The I Promise School is designed to provide academics as well as social and emotional support to at-risk students. Akron taxpayers fund the school and its daily operations, while James’s foundation pays for the wraparound services and other programs there. In 2019, LeBron helped build transitional housing for families whose children attend the I Promise School and are experiencing homelessness or struggle to have stable, safe housing.
One of the reasons what James did was considered notable at the time was because other celebrities who have jumped into education philanthropy have backed alternatives to public district schools, such as charter schools. Tennis great Andre Agassi, and musicians Pitbull and Sean “Diddy” Combs, for example.
Both district and charter schools are funded by the public, but charters are run independently of districts, sometimes by for-profit companies. Most do not have to be as transparent with the public about their operations as do school districts, and many have closed for financial and other problems.
Kushner made the comments on Thursday while being interviewed by Anna Palmer and Jake Sherman, co-authors of Politico’s Playbook, on “Plug In With Playbook.”
One of the topics they discussed was the decision by National Basketball Association players to opt out of a playoff game on Wednesday night in protest of the shooting of Jacob Blake, a Black man, by police in Kenosha, Wis. Blake was shot seven times in the back as he was returning to his car, where three of his sons sat.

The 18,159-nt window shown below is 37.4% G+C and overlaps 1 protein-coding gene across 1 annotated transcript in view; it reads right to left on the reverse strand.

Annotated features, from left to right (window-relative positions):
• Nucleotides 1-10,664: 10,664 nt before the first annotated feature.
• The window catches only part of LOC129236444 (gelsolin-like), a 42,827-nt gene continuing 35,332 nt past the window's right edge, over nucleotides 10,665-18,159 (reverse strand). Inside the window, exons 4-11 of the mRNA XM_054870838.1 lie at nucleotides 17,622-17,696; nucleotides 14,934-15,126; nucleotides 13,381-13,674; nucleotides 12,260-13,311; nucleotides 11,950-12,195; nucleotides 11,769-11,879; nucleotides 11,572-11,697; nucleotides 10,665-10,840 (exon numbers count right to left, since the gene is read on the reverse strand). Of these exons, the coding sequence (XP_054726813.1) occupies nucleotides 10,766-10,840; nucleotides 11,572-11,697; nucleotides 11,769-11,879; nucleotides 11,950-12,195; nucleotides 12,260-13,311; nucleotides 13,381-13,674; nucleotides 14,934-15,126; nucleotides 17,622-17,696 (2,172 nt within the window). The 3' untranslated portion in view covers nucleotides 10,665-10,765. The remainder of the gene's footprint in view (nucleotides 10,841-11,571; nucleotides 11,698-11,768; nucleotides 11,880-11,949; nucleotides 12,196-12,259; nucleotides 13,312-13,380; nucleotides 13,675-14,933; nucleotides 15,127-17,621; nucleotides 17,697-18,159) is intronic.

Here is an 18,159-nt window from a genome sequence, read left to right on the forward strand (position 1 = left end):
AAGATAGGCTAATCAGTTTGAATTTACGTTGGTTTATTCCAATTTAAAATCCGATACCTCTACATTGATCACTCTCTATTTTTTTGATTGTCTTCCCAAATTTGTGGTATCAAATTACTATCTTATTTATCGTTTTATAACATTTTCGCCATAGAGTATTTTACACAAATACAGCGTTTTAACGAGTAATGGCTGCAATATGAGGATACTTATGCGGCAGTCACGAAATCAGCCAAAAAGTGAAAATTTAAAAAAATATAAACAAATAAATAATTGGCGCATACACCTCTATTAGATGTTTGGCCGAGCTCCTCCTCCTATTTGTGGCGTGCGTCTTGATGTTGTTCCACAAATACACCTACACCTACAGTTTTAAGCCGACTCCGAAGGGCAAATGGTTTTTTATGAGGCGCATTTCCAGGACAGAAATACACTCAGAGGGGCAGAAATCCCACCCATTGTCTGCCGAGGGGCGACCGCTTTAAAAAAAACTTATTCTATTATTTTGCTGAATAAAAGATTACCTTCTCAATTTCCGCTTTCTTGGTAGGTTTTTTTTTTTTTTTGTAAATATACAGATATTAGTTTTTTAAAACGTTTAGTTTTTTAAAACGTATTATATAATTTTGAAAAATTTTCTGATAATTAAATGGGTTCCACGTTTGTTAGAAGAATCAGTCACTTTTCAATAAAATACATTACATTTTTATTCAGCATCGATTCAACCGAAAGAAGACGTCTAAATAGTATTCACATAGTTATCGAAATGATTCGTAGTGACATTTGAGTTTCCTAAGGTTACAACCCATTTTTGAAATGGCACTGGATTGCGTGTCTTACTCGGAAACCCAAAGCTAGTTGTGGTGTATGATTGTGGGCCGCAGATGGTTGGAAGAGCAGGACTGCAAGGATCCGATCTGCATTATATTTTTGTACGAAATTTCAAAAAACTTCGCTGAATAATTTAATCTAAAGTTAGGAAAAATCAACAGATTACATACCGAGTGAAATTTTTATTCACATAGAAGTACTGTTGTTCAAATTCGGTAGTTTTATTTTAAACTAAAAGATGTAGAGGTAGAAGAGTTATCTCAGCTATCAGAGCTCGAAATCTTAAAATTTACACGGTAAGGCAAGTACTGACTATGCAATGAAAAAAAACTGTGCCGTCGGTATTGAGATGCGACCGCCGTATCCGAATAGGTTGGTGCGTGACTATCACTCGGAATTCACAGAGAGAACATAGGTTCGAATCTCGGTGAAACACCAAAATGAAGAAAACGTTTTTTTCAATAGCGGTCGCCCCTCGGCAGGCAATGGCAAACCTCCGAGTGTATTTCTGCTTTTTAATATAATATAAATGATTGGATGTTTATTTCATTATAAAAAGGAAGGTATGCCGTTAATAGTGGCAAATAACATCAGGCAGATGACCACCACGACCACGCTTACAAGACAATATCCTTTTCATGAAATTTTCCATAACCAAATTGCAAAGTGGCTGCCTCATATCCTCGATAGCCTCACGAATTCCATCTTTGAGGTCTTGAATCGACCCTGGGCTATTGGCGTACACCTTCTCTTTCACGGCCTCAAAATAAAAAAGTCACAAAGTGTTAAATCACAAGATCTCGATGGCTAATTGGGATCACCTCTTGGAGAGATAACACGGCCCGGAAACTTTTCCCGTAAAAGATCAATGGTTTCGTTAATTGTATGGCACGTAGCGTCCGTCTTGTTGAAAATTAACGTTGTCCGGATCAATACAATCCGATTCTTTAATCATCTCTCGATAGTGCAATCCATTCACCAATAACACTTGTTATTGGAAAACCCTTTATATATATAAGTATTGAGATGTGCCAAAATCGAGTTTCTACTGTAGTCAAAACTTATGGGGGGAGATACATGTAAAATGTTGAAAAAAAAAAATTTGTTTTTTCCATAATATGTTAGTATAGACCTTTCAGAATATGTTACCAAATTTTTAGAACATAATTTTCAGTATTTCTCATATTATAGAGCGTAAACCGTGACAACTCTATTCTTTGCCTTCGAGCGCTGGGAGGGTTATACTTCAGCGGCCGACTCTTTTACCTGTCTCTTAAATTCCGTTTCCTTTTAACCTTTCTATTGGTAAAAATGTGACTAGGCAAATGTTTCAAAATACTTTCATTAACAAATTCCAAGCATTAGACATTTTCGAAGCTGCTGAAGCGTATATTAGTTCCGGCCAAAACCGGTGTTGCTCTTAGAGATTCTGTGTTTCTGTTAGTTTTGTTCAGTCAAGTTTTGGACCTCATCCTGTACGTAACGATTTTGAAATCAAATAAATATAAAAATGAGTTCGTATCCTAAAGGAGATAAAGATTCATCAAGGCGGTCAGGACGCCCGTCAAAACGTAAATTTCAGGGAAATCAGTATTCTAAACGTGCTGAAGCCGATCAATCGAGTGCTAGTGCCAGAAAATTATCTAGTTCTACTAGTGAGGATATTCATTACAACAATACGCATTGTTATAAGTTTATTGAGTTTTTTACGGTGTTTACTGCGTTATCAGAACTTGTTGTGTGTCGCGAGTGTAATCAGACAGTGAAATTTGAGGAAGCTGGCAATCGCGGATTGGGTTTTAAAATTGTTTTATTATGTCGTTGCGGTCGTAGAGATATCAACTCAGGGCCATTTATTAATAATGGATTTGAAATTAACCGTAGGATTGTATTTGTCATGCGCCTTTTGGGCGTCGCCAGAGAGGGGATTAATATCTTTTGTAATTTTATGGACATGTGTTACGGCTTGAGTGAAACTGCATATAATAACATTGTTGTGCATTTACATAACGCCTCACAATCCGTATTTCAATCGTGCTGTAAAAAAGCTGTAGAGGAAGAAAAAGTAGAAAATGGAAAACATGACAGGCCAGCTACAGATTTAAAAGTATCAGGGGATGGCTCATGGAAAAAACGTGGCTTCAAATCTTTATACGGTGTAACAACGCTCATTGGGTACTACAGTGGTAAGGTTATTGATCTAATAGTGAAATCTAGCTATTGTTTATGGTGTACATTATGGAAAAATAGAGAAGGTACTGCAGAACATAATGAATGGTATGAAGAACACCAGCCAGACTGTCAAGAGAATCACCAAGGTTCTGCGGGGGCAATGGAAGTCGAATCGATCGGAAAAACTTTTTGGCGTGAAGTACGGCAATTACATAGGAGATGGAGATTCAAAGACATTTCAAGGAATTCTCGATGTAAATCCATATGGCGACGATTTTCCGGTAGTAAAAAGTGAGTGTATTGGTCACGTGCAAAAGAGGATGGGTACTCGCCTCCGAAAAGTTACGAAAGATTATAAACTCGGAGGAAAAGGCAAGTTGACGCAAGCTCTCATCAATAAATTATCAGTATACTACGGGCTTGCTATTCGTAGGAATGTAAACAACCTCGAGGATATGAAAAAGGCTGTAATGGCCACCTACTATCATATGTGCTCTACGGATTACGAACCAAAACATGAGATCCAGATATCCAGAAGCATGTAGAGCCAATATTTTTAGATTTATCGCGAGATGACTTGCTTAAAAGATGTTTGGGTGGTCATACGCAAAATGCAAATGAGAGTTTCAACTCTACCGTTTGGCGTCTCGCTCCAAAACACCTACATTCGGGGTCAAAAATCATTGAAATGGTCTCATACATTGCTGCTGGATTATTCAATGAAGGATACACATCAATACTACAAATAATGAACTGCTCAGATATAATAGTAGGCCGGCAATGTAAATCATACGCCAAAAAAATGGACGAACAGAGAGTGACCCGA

Kushner complained that NBA players weren’t doing anything concrete to further social justice, and Sherman said James had in fact created a coalition to get out the vote in November’s election. That’s when Kushner said the players should reach out to Trump and work with the president, and he continued with this:
“What I would say is, look, LeBron James also opened a phenomenal charter school, which is making a big difference in Cleveland. But then he’s backing people who want … to close down charter schools. I think, look, if LeBron James reached out to the White House and our people reached out to him, we are happy to talk with him and say, ‘Look, let’s both agree on what we want to accomplish and let’s come up with a common pathway to get there.’ ”
Kushner said he would reach out to James on Thursday, but nobody should hold their breath about a real James-Trump alliance.
Trump has attacked James on Twitter: In 2018, the president questioned James’s intelligence. Recently, Trump labeled NBA players who kneel during the national anthem at games to protest racial injustice as “disgraceful” and says he stops watching games when he sees them do that.
James recently responded to those remarks and Trump’s comments that has done more for the Black community than any president except, perhaps, Abraham Lincoln. When told that Trump said that, James replied, “Trying to make me laugh right now? I appreciate that.”
As for losing Trump as an NBA viewer, James said, “I really don’t think the basketball community are sad about losing his viewership.”